There are many varieties of Italian bread, but if we're being honest, not all of them are great. In fact, there's a Tuscan type that purposefully eschews salt. It's … not great.
But focaccia more than makes up for that no-salt business. In fact, it has quite a bit of salt in it. And tons of olive oil. And sometimes even herbs mixed right into the dough. Most important to our interests, though, focaccia is starting to really have a moment in L.A.
Perhaps it started when di Alba recently opened in the Arts District. The small cafe's menu is quite focaccia-heavy, and it offers a variety, made from two or three different grains. The focaccias here and around town are served as flatbreads, not as sandwich bread, the more common version found around the West Coast. At di Alba, they come topped with things like mushrooms, mint and cheeses, or tomato sauce, burrata and basil.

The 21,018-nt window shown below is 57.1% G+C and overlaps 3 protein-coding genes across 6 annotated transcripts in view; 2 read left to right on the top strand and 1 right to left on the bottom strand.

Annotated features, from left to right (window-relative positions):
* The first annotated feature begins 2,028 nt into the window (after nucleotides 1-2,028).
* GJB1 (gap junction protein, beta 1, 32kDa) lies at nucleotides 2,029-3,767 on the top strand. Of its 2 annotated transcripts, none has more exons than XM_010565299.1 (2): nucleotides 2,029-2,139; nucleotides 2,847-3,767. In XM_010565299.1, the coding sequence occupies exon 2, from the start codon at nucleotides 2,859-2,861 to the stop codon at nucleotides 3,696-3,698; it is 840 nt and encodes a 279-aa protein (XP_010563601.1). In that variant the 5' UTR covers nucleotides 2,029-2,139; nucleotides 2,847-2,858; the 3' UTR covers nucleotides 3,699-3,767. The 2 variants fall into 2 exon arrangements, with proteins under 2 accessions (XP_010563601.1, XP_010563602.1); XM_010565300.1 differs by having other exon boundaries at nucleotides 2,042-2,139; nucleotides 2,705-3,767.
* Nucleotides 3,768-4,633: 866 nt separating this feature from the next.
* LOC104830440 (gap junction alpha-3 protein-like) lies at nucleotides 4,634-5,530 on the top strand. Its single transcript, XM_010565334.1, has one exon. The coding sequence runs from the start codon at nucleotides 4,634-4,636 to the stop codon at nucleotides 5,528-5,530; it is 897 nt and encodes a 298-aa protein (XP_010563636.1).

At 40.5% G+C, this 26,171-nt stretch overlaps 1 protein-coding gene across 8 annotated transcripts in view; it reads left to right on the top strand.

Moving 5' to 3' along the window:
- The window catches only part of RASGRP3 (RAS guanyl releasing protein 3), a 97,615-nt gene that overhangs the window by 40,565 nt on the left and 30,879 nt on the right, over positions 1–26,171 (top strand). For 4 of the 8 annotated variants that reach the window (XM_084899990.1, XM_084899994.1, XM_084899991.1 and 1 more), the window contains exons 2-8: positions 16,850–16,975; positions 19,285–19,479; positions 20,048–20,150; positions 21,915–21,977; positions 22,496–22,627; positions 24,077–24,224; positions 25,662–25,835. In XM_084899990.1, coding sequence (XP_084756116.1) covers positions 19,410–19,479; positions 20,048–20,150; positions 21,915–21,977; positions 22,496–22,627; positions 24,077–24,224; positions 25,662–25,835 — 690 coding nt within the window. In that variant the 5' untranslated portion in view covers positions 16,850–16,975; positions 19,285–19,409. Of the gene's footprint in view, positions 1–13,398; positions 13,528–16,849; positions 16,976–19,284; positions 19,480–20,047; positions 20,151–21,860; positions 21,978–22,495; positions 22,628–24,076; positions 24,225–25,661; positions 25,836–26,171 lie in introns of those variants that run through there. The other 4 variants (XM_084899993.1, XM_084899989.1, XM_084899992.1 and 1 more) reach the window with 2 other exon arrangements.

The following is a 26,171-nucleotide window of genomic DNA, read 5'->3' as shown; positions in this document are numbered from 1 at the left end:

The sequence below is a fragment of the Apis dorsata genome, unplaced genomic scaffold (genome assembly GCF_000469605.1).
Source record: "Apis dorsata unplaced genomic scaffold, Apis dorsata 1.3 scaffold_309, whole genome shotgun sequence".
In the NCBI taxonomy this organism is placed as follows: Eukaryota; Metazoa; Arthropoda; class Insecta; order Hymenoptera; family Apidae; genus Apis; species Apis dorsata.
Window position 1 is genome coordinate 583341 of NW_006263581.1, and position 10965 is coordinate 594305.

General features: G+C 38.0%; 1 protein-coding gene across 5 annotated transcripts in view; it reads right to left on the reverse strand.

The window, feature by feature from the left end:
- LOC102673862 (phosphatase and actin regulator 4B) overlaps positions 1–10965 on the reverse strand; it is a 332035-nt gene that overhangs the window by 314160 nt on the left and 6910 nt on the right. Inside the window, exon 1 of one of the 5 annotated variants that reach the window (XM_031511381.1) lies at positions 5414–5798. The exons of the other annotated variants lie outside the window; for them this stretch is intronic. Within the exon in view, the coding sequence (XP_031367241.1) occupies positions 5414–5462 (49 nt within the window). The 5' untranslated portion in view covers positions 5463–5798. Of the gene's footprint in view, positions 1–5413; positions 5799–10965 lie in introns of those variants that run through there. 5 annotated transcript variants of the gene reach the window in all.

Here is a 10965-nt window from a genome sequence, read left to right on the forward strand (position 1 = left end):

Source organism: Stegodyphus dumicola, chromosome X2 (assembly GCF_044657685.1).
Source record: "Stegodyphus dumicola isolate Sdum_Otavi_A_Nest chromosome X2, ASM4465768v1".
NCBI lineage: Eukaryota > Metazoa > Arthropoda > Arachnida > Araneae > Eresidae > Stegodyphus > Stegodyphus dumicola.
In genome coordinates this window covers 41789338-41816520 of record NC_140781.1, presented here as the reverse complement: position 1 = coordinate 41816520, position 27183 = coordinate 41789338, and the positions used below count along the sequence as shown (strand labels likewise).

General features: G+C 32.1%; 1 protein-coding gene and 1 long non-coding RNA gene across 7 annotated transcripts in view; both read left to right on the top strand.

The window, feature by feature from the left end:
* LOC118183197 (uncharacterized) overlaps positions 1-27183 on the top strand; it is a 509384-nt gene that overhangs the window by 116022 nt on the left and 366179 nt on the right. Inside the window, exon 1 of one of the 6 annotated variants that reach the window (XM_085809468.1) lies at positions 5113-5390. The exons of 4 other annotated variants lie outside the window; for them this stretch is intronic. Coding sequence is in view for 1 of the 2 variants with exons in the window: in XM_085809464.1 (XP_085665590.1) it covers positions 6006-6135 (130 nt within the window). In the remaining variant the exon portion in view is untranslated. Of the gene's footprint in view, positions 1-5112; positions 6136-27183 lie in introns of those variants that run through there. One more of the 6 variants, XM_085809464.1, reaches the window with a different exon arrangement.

Felix, the new Evan Funke–helmed Westside restaurant that has people losing their minds for pasta again, also serves a house-made focaccia he's calling sfincione. In addition to the olive oil, the rounds come topped with a healthy scattering of sea salt flakes and rosemary.
Focaccia isn't a new arrival to L.A., of course. Eagle Rock Italian Bakery makes sheets of it on weekends (it is advised you call ahead to reserve your pan), and those who know that Bulgarini Gelato also serves simple, savory Italian meals know to ask for extra slices of the light, salty version served with the pasta.
Anyone who's ever said that Angelenos don't eat carbs is a filthy liar.
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